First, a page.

3. Educational Equivalents.—It is not necessary to consider in detail the educational counterparts of the various defects found in these various tjrpes of philosophy. It suffices to say that in general the school has been the institution which exhibited with greatest clearness the assumed antithesis between purely individualistic methods of learning and social action, and between freedom and social control. The antithesis is reflected in the absence of a social atmosphere and motive for learning, and the consequent separation, in the conduct of the school, between method of instruction and methods of government; and in the slight opportunity afiForded individual variations. When learning is a phase of active undertakings which involve mutual exchange, social control enters into the very process of learning. When the social factor is absent, learning becomes a carrying over of some presented material into a purely individual consciousness, and there is no inherent reason why it should give a more socialized direction to mental and emotional disposition.

There is tendency on the part of both the upholders and the opponents of freedom in school to identify it with absence of social direction, or, sometimes, with merely physical unconstraint of movement. But the essence of the demand for freedom is the need of conditions which will enable an individual to make his own special contribution to a group interest, and to partake of its activities in such ways that social guidance shall be a matter of his own mental attitude, and not a mere authoritative dictation of his acts. Because what is often called discipline and 'government' has to do with the external side of conduct alone, a similar meaning is attached, by reaction, to freedom. But when it is perceived what each idea signifies the quality of mind expressed in action, the supposed opposition between them falls away. Freedom means essentially the part played by thinking—which is personal—in learning:—it means intellectual initiative, independence in observation, judicious invention, foresight of consequences, and ingenuity of adaptation to them.

But because these are the mental phase of behavior, the needed play of individuality—or freedom—cannot be separated from opportunity for free play of physical movements. Enforced physical quietude may be unfavorable to realization of a problem, to undertaking the observations needed to define it, and to performance of the experiments which test the ideas suggested. Much has been said about the importance of 'self-activity' in education, but the conception has too frequently been restricted to something merely internal—something excluding the free use of sensory and motor organs. Those who are at the stage of learning from symbols, or who are engaged in elaborating the unphcations of a problem or idea preliminary to more carefully thought-out activity, may need little perceptible overt activity. But the whole cycle of self-activity demands an opportunity for investigation and experimentation, for trying out one's ideas upon things, discovering what can be done with materials and appliances. And this is incompatible with closely restricted physical activity.

Individual activity has sometimes been taken as meaning leaving a pupil to work by himself or alone. Relief from need of attending to what any one else is doing is truly required to secure calm and concentration. Children, like grown persons, require a judicious amount of being let alone. But the time, place, and amount of such separate work is a matter of detail, not of principle. There is no inherent opposition between working with others and working as an individual. On the contrary, certain capacities of an individual are not brought out except under the stimulus of associating with others. That a child must work alone and not engage in group activities in order to be free and let his individuality develop, is a notion which measures individuality by spatial distance and makes a physical thing of it.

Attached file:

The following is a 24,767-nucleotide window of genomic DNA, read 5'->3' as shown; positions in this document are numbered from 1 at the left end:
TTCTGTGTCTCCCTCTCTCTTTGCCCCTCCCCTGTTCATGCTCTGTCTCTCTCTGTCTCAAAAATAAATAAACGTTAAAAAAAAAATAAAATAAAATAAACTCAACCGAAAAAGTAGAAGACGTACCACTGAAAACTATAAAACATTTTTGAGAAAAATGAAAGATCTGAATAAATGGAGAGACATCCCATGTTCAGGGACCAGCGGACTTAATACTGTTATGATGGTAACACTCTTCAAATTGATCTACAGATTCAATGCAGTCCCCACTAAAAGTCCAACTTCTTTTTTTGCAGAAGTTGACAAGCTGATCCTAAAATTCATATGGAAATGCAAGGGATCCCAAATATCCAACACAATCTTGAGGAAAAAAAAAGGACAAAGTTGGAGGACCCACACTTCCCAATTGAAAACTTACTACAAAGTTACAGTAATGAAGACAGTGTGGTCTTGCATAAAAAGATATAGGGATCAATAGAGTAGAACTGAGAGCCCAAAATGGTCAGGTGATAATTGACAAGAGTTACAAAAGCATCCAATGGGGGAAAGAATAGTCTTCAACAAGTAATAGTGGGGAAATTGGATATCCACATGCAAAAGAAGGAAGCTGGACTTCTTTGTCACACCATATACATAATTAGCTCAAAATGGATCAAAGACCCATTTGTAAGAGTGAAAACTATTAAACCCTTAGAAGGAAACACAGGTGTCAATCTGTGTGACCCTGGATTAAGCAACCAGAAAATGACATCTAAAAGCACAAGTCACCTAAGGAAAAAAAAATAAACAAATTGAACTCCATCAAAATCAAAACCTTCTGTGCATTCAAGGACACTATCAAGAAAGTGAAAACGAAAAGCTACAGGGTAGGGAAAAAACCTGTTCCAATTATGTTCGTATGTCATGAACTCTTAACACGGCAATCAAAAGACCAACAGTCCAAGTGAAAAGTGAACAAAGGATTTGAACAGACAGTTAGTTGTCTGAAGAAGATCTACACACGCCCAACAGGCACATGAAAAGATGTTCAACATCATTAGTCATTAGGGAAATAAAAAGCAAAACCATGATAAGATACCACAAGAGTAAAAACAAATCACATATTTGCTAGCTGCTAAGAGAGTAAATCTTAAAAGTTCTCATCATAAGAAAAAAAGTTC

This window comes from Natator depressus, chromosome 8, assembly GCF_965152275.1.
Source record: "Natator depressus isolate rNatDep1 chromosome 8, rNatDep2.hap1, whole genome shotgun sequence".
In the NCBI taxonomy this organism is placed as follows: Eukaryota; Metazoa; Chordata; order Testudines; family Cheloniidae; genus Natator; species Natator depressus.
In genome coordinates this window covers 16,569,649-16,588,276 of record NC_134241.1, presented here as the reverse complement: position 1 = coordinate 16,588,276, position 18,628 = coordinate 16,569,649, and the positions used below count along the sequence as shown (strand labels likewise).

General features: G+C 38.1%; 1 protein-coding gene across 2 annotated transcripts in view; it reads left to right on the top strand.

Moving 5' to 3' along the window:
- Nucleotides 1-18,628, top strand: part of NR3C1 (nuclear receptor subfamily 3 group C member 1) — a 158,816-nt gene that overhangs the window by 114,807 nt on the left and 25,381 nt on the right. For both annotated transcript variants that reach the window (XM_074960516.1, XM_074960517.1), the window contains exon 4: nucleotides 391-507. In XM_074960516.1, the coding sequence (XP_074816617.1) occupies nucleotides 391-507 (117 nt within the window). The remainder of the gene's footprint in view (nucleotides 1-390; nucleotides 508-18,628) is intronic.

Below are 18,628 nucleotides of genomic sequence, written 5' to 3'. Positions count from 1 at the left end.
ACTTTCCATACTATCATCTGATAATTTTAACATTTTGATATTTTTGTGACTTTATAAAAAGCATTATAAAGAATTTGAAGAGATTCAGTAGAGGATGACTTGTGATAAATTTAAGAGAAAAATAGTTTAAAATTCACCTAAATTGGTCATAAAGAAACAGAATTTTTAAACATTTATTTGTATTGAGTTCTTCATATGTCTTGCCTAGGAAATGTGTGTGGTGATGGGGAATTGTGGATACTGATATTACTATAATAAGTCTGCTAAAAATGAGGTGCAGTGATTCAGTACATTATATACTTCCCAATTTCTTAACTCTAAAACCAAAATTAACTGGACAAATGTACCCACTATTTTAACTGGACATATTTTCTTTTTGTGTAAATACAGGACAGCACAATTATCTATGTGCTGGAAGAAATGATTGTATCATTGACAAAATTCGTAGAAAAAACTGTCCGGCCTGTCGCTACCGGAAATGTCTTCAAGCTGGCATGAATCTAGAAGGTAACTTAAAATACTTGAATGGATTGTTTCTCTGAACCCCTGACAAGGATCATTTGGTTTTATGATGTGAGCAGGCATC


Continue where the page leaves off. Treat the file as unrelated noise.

Individuality as a factor to be respected in education has a double meaning. In the first place, one is mentally an individual only as he has his own purpose and problem, and does his own thinking. The phrase 'think for one's self' is a pleonasm. Unless one does it for one's self, it isn't thinking. Only by a pupil's own observations, reflections, framing and testing of suggestions can what he already knows be amplified and rectified. Thinking is as much an individual matter as is the digestion of food. In the second place, there are variations of point of view, of appeal of objects, and of mode of attack, from person to person. When these variations are suppressed in the alleged interests of uniformity, and an attempt is made to have a single mold of method of study and recitation, mental confusion and artificiality inevitably result. Originality is gradually destroyed, confidence in one's own quality of mental operation is undermined, and a docile subjection to the opinion of others is inculcated, or else ideas rim wild. The harm is greater now than when the whole community was governed by customary beliefs, because the contrast between methods of learning in school and those relied upon outside the school is greater. That systematic advance in scientific discovery began when individuals were allowed, and then encouraged, to utilize their own peculiarities of response to subject matter, no one will deny. If it is said in objection, that pupils in school are not capable of any such originality, and hence must be confined to appropriating and reproducing things already known by the better informed, the reply is twofold. (i) We are concerned with originality of attitude which is equivalent to the unforced response of one's own individuality, not with originality as measured by product. No one expects the young to make original discoveries of just the same facts and principles as are embodied in the sciences of nature and man. But it is not unreasonable to expect that learning may take place under such conditions that from the standpoint of the learner there is genuine discovery. While immature students will not make discoveries from the standpoint of advanced students, they make them from their own standpoint, whenever there is genuine learning. (ii) In the normal process of becoming acquainted with subject matter already known to others, even young pupils react in unexpected ways. There is something fresh, something not capable of being fully anticipated by even the most experienced teacher, in the ways they go at the topic, and in the particular ways in which things strike them. Too often all this is brushed aside as irrelevant; pupils are deliberately held to rehearsing material in the exact form in which the older person conceives it. The result is that what is instinctively original in individuality, that which marks off one from another, goes unused and undirected. Teaching then ceases to be an educative process for the teacher. At most he learns simply to improve his existing technique; he does not get new points of view; he fails to experience any intellectual companionship. Hence both teaching and learning tend to become conventional and mechanical with all the nervous strain on both sides therein implied.